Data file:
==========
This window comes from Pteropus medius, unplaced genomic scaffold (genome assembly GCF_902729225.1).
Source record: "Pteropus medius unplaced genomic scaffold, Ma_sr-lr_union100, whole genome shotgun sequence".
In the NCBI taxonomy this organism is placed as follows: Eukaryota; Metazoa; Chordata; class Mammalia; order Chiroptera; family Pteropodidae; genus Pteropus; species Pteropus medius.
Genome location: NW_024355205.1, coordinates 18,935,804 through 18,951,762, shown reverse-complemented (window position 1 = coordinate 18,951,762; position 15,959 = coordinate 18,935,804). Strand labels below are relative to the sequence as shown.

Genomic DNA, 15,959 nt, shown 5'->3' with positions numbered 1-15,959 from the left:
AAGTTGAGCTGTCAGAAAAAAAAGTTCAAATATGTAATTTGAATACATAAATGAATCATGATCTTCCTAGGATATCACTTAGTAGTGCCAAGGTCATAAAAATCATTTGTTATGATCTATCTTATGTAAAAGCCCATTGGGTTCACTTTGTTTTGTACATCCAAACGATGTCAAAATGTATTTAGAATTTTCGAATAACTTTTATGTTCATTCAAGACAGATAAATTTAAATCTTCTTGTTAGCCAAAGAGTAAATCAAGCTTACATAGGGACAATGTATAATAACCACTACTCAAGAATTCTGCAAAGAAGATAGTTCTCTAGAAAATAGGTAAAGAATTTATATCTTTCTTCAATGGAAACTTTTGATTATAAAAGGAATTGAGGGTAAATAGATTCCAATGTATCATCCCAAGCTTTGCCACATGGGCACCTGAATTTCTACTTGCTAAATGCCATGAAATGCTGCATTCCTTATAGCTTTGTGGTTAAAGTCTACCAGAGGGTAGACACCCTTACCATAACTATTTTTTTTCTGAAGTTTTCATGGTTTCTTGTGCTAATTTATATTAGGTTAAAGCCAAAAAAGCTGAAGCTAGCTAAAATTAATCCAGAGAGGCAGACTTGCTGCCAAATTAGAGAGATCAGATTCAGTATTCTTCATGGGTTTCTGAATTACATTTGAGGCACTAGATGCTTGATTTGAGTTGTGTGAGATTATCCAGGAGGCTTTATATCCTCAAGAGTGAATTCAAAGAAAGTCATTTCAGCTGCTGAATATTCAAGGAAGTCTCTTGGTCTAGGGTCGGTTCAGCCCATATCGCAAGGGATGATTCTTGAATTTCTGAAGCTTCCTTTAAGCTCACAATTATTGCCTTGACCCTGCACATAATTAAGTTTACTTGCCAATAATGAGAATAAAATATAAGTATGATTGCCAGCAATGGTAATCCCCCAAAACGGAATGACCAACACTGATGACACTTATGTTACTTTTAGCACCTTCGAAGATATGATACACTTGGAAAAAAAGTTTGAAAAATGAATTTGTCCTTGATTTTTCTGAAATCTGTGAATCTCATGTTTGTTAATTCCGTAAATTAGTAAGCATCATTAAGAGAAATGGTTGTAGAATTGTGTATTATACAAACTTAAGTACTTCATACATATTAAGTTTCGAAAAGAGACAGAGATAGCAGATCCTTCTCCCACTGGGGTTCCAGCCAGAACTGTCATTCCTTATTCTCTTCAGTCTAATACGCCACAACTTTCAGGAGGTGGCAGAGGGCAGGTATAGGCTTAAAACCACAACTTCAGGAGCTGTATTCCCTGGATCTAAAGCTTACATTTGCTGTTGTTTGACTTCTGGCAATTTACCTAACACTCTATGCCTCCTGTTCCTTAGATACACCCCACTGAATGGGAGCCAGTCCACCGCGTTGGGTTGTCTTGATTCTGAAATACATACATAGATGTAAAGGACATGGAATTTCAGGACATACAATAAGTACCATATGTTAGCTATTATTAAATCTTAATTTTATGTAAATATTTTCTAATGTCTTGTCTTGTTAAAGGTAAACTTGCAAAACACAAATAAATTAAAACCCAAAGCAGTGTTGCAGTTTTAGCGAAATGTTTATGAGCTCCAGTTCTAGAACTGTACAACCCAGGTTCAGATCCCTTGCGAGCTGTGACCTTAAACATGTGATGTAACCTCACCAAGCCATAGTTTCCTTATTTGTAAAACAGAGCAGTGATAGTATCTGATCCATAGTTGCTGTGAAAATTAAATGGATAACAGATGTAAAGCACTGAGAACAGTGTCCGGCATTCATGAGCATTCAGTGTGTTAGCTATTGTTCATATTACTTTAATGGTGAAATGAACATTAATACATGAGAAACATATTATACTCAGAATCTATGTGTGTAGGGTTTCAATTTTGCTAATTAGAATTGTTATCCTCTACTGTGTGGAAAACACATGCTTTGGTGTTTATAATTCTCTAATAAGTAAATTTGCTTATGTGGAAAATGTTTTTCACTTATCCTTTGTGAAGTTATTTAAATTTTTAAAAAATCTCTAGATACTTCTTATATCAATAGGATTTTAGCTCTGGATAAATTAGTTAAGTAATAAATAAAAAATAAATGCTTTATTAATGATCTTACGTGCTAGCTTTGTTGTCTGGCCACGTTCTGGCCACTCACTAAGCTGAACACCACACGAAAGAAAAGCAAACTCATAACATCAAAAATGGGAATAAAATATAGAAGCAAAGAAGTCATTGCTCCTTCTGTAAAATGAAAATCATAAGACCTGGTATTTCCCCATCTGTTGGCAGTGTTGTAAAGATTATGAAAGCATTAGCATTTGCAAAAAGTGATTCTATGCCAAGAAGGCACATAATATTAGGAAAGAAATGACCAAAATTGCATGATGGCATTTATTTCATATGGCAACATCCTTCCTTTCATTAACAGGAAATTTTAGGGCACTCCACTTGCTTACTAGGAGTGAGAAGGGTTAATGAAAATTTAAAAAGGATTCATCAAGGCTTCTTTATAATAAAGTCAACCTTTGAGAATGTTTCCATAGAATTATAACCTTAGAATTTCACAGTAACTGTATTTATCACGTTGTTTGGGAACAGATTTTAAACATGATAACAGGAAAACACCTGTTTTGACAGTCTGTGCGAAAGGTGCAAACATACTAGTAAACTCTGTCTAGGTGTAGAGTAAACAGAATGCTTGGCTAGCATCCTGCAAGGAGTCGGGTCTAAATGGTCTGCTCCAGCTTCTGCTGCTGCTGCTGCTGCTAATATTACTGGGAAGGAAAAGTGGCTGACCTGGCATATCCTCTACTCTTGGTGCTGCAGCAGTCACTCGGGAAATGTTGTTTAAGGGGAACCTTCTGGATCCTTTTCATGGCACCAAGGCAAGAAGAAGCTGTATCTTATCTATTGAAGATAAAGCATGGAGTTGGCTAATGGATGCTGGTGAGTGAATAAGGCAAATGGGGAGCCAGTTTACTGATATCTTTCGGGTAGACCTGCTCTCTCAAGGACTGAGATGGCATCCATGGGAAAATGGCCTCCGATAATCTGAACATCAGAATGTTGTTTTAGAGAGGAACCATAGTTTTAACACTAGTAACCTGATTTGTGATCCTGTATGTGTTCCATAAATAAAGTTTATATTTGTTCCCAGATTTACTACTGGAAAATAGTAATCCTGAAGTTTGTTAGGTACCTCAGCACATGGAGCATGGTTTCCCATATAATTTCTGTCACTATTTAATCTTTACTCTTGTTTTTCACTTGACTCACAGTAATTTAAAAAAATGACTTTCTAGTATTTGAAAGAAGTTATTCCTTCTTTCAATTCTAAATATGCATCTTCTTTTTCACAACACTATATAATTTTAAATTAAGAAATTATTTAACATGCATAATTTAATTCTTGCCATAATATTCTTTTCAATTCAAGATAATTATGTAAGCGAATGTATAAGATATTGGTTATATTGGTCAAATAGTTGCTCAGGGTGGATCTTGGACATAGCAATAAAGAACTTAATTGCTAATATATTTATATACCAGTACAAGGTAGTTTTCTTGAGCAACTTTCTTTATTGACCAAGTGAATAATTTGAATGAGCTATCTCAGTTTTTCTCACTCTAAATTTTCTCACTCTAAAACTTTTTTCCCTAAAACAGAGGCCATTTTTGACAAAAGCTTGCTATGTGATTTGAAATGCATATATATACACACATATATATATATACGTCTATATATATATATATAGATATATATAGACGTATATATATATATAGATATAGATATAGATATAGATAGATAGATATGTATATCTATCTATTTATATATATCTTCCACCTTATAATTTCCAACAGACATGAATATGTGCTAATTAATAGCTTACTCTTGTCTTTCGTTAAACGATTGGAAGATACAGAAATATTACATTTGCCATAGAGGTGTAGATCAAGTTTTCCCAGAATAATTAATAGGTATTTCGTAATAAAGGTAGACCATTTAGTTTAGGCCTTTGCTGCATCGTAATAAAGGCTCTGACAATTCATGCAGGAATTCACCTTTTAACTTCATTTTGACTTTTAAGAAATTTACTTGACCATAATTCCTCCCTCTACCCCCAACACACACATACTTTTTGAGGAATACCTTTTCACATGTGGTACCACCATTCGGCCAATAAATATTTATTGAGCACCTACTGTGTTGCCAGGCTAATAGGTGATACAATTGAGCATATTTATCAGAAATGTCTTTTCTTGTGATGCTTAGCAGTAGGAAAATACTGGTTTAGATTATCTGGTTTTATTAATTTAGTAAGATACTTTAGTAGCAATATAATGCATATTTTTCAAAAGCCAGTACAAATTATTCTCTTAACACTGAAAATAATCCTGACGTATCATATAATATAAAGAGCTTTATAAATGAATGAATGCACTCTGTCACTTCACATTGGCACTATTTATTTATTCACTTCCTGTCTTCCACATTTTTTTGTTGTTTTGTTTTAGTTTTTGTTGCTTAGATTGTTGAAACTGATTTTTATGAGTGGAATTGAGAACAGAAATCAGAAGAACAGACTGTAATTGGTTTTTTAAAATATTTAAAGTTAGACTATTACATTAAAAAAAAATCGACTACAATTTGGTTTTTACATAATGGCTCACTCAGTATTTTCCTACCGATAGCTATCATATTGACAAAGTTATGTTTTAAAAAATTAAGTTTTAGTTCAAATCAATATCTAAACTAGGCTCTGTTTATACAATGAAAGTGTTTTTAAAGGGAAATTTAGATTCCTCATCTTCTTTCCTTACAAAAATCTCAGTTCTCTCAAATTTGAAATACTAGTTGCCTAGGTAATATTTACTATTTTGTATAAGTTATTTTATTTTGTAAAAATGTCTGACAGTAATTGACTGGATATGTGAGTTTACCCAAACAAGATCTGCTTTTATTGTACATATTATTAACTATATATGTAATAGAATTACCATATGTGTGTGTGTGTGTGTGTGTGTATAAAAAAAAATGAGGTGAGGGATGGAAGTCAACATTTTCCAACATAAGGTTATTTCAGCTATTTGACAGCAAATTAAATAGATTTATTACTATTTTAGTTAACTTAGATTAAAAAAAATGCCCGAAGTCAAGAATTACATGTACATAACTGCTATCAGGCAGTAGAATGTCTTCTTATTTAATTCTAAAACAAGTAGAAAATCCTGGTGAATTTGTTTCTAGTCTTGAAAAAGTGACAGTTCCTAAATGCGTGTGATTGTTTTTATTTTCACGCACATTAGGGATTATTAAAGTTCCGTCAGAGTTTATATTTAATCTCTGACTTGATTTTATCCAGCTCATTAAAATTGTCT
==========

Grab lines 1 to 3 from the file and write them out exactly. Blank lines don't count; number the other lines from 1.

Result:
This window comes from Pteropus medius, unplaced genomic scaffold (genome assembly GCF_902729225.1).
Source record: "Pteropus medius unplaced genomic scaffold, Ma_sr-lr_union100, whole genome shotgun sequence".
In the NCBI taxonomy this organism is placed as follows: Eukaryota; Metazoa; Chordata; class Mammalia; order Chiroptera; family Pteropodidae; genus Pteropus; species Pteropus medius.